William Tyrrell's life was doomed long before he was abducted, claims a child welfare expert who says the boy was 'handpicked' for removal.
Missing boy William Tyrrell had been "handpicked" to be shuffled off for adoption and had a doomed life even before he was abducted, a child welfare advocate claims.
William, who would just have turned eight years old if he is still alive, was "earmarked" for fostering and eventual adoption, child protection activist Allanna Smith said.
The subject of Australia's most high profile missing child case, William Tyrrell is due to be examined next week when the inquest into his disappearance resumes.
Ms Smith is responsible for William's status as a foster child being revealed, after the state government tried to restrain her disclosure on social media that William was a ward of the state when he vanished.
The children's advocate, who successfully took his case to the NSW Supreme Court, said authorities "certainly had William earmarked".
"The removal was systematically calculated. The plans to adopt without consent or knowledge ... was by all means heading down the path of a forced adoption," Ms Smith told news.com.au.
William was removed from his parents' care by the NSW Department of Family and Community Services (FACS, formerly DOCS) after it sought an order when he was just seven months old.
William's biological mother has already told his inquest how she was alarmed when she later found out her son was then being adopted out without her knowledge.
This was just weeks before he was abducted and just before the last time she saw him, during a contact visit when he was sporting a black eye from an accidental fall.
William's birth father told that inquest that after William vanished he believed FACS had "f***ed up. The minister has a duty of care to keep him safe until 18."
William Tyrrell was three years old when he vanished from the home of his foster grandmother on the NSW Mid North Coast on the morning of September 12, 2014.
There is no suggestion that any of William's foster family or his biological family had anything to do with his disappearance.
The strict laws governing children under the care of FACS or its minister meant William's status as a fostered child was kept secret until Ms Smith applied to have it overturned.
In January 2017, the NSW Supreme Court ruled it was in the public interest to know William's fostered status and that his foster carers were "not his parents".
But that could not be publicly revealed until a NSW Court of Criminal Appeal challenge by FACS had been rejected.
Even then, FACS declared it would lobby the NSW government for "legislative amendment" to overturn the CCA ruling.
Ms Smith said she believes authorities were happy for the community to be ignorant of William's real care status to avoid public scrutiny if the boy is found deceased.
She said welfare groups should "stop removing children for unnecessary reasons and work with the family, so the child can stay in the family environment".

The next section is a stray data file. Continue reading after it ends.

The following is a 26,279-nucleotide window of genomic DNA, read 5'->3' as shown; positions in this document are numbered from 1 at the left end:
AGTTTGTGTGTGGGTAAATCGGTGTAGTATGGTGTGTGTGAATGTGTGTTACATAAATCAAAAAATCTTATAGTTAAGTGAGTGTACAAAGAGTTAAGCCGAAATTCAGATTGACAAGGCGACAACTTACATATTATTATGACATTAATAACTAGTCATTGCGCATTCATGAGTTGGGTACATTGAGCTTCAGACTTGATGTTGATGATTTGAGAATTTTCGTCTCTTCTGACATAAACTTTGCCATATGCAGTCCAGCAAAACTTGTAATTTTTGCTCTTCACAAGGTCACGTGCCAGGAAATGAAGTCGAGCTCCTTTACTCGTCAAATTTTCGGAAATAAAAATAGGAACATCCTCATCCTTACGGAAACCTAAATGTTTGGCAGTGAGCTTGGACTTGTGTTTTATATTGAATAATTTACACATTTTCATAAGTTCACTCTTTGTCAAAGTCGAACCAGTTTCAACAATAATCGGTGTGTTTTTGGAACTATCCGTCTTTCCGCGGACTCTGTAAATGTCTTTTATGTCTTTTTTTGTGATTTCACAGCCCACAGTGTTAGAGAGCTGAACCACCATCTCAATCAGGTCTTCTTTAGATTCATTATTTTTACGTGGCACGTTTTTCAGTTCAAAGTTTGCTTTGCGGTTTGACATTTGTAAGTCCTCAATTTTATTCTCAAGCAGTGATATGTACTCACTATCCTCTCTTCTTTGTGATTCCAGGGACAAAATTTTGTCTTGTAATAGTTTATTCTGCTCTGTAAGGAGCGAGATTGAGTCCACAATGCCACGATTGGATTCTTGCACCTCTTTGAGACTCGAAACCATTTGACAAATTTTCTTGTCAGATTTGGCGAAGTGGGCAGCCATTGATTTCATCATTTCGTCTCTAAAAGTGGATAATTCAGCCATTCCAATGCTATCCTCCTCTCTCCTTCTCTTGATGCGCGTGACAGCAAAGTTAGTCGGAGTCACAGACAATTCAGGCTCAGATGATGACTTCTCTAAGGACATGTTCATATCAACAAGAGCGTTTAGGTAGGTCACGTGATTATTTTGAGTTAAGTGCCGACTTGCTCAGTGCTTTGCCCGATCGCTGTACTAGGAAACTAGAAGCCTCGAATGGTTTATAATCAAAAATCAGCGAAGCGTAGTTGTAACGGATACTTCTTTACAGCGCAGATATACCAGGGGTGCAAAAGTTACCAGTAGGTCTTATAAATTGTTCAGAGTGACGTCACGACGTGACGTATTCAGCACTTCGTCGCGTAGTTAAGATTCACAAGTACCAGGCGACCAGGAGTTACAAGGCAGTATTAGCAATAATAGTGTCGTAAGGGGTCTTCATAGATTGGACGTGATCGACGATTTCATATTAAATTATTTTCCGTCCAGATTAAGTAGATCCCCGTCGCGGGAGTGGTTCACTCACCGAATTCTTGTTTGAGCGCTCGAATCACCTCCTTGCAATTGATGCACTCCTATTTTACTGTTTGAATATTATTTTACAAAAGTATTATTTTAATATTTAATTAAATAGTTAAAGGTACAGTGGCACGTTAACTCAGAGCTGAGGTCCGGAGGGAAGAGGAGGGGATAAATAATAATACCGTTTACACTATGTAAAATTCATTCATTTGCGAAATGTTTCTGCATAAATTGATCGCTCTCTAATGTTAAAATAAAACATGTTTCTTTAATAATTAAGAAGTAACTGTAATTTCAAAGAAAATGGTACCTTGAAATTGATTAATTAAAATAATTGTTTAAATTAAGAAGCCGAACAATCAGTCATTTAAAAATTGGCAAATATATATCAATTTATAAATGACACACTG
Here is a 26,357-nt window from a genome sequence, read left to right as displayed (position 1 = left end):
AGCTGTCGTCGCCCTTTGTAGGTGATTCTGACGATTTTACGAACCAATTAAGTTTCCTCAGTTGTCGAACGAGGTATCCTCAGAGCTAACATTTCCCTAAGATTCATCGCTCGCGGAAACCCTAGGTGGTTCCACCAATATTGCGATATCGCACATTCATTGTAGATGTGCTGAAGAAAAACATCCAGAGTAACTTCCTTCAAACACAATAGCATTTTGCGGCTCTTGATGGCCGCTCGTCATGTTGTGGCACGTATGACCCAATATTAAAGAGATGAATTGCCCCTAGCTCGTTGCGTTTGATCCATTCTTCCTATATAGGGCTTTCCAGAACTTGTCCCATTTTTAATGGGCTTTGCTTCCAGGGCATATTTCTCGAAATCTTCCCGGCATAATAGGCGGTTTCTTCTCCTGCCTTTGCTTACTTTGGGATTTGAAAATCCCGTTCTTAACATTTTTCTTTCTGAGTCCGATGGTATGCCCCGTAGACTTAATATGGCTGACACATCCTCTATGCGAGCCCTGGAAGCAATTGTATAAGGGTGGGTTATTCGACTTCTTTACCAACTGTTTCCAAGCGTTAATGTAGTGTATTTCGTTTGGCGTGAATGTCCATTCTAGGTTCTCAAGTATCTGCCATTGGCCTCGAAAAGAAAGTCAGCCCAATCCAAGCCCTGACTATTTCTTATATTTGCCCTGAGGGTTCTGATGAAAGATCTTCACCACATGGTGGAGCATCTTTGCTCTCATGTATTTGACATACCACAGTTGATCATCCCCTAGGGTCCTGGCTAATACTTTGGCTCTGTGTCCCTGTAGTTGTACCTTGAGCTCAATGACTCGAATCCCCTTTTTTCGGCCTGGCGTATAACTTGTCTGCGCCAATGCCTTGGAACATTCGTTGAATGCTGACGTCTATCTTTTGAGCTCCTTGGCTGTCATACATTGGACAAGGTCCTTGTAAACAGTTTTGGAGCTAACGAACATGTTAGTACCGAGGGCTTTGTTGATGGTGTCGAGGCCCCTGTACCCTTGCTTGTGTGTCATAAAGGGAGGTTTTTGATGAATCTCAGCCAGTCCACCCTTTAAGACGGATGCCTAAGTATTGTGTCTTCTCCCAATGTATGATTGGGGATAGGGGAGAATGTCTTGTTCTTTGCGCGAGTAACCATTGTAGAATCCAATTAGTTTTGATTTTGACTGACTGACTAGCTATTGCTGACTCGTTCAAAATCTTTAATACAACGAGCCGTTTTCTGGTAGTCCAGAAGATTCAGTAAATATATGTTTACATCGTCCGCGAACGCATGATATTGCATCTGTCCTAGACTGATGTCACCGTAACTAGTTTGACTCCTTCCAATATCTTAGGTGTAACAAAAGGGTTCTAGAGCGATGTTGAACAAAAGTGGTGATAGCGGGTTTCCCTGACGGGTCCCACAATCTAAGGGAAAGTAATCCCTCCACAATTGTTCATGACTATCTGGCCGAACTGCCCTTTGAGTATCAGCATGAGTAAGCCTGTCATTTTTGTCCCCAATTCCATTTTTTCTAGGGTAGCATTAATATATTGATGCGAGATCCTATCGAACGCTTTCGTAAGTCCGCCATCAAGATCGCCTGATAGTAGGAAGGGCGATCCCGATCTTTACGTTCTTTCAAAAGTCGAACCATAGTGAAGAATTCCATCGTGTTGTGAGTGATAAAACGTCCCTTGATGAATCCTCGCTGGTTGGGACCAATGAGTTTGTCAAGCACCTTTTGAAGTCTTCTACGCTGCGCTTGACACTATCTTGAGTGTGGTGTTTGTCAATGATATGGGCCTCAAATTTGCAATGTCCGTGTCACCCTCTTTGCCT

"There are preventative measures that would keep kids like William out of the care system," Ms Smith said, "such as drug and alcohol counselling and affordable and sustainable housing just to name a few."
Under NSW law, a child can remain in short term care for up to 12 months, when they can be returned to their natural parents or moved into long term care, which requires a court order.
Under NSW Family and Community Services, William was ordered to be removed from his birth parents when he was seven months old.
Then still a couple, Williams biological mother and father absconded with him for between five and six weeks until FACS tracked then down and removed William.
The issues surrounding William's fostering may come the spotlight when the inquest resumes this week.
The boy's biological father - who was legally unrepresented in preliminary inquest hearings in March - has now been granted a lawyer, via Legal Aid.
The foster carers have their own lawyer for the inquest, as does FACS, and the
Salvation Army, which supervised William's care through the now defunct Young Hope program.
Also legally represented is the NSW Police, who have been riven with dispute over their investigation of missing William.
Allegations have been made of a bungled police investigation and a focus on individual suspects.
Potential persons of interest were not formally interviewed early on, the disappearance was treated as a missing person search rather than a potential case of foul play.
News.com.au spoke with a witness who says police told him that when sniffer dogs were brought in, they did not detect any scent of William beyond the perimeter of the house where William went missing.
The street itself was not cordoned off for days afterwards, and potential evidence is believed to have been lost.
Internecine conflict among investigating detectives peaked in March, when commander of Strike Force Rosann Gary Jubelin was stood down.
In June, police charged Mr Jubelin with four alleged breaches of the Surveillance Devices Acts in Kendall and at Parramatta.
He quit the force in July and faced court last week, pleading not guilty to all charges.
Mr Jubelin's court case will provide a second look into William's disappearance, long after the inquest has concluded.
News.com.au has compiled a timeline of William Tyrrell's tragic life, his abduction and the fallout.
TIMELINE TO TRAGEDY
2010-2011: William Tyrrell's biological parents reunite after a period of estrangement and remain together during the mother's pregnancy with William.
26.6.2011: William Tyrrell is born.
During 2011: The couple destined to be his foster parents are approved by the Department of Family and Community Services (formerly DOCS) as carers.
Couple is willing to do crisis care and take "a sibling group" for long term placement.
Between 2011 and 2012: DOCS learns William's biological mother and father are back together and get a court order to have him removed. FACS tells the foster couple William is going to be surrendered from his birth family and come into their care.